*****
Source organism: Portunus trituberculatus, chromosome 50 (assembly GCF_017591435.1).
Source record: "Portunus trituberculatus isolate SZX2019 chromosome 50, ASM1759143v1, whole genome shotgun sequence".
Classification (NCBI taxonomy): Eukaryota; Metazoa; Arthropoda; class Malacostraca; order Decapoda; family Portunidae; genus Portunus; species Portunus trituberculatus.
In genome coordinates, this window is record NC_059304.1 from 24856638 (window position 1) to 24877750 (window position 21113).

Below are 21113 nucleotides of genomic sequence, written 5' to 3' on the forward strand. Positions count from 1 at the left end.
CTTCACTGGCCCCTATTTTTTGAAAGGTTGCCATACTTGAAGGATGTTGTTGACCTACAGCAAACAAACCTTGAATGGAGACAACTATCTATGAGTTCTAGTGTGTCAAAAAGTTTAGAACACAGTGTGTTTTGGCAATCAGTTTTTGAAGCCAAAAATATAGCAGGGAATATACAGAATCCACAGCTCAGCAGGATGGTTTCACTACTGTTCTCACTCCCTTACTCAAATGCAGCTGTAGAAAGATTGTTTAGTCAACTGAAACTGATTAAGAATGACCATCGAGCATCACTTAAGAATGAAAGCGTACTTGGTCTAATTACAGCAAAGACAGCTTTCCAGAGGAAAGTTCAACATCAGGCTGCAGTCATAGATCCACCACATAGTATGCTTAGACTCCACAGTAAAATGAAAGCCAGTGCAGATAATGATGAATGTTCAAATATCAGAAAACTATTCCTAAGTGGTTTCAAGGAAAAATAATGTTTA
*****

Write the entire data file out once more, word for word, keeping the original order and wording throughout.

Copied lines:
Source organism: Portunus trituberculatus, chromosome 50 (assembly GCF_017591435.1).
Source record: "Portunus trituberculatus isolate SZX2019 chromosome 50, ASM1759143v1, whole genome shotgun sequence".
Classification (NCBI taxonomy): Eukaryota; Metazoa; Arthropoda; class Malacostraca; order Decapoda; family Portunidae; genus Portunus; species Portunus trituberculatus.
In genome coordinates, this window is record NC_059304.1 from 24856638 (window position 1) to 24877750 (window position 21113).

Below are 21113 nucleotides of genomic sequence, written 5' to 3' on the forward strand. Positions count from 1 at the left end.
CTTCACTGGCCCCTATTTTTTGAAAGGTTGCCATACTTGAAGGATGTTGTTGACCTACAGCAAACAAACCTTGAATGGAGACAACTATCTATGAGTTCTAGTGTGTCAAAAAGTTTAGAACACAGTGTGTTTTGGCAATCAGTTTTTGAAGCCAAAAATATAGCAGGGAATATACAGAATCCACAGCTCAGCAGGATGGTTTCACTACTGTTCTCACTCCCTTACTCAAATGCAGCTGTAGAAAGATTGTTTAGTCAACTGAAACTGATTAAGAATGACCATCGAGCATCACTTAAGAATGAAAGCGTACTTGGTCTAATTACAGCAAAGACAGCTTTCCAGAGGAAAGTTCAACATCAGGCTGCAGTCATAGATCCACCACATAGTATGCTTAGACTCCACAGTAAAATGAAAGCCAGTGCAGATAATGATGAATGTTCAAATATCAGAAAACTATTCCTAAGTGGTTTCAAGGAAAAATAATGTTTA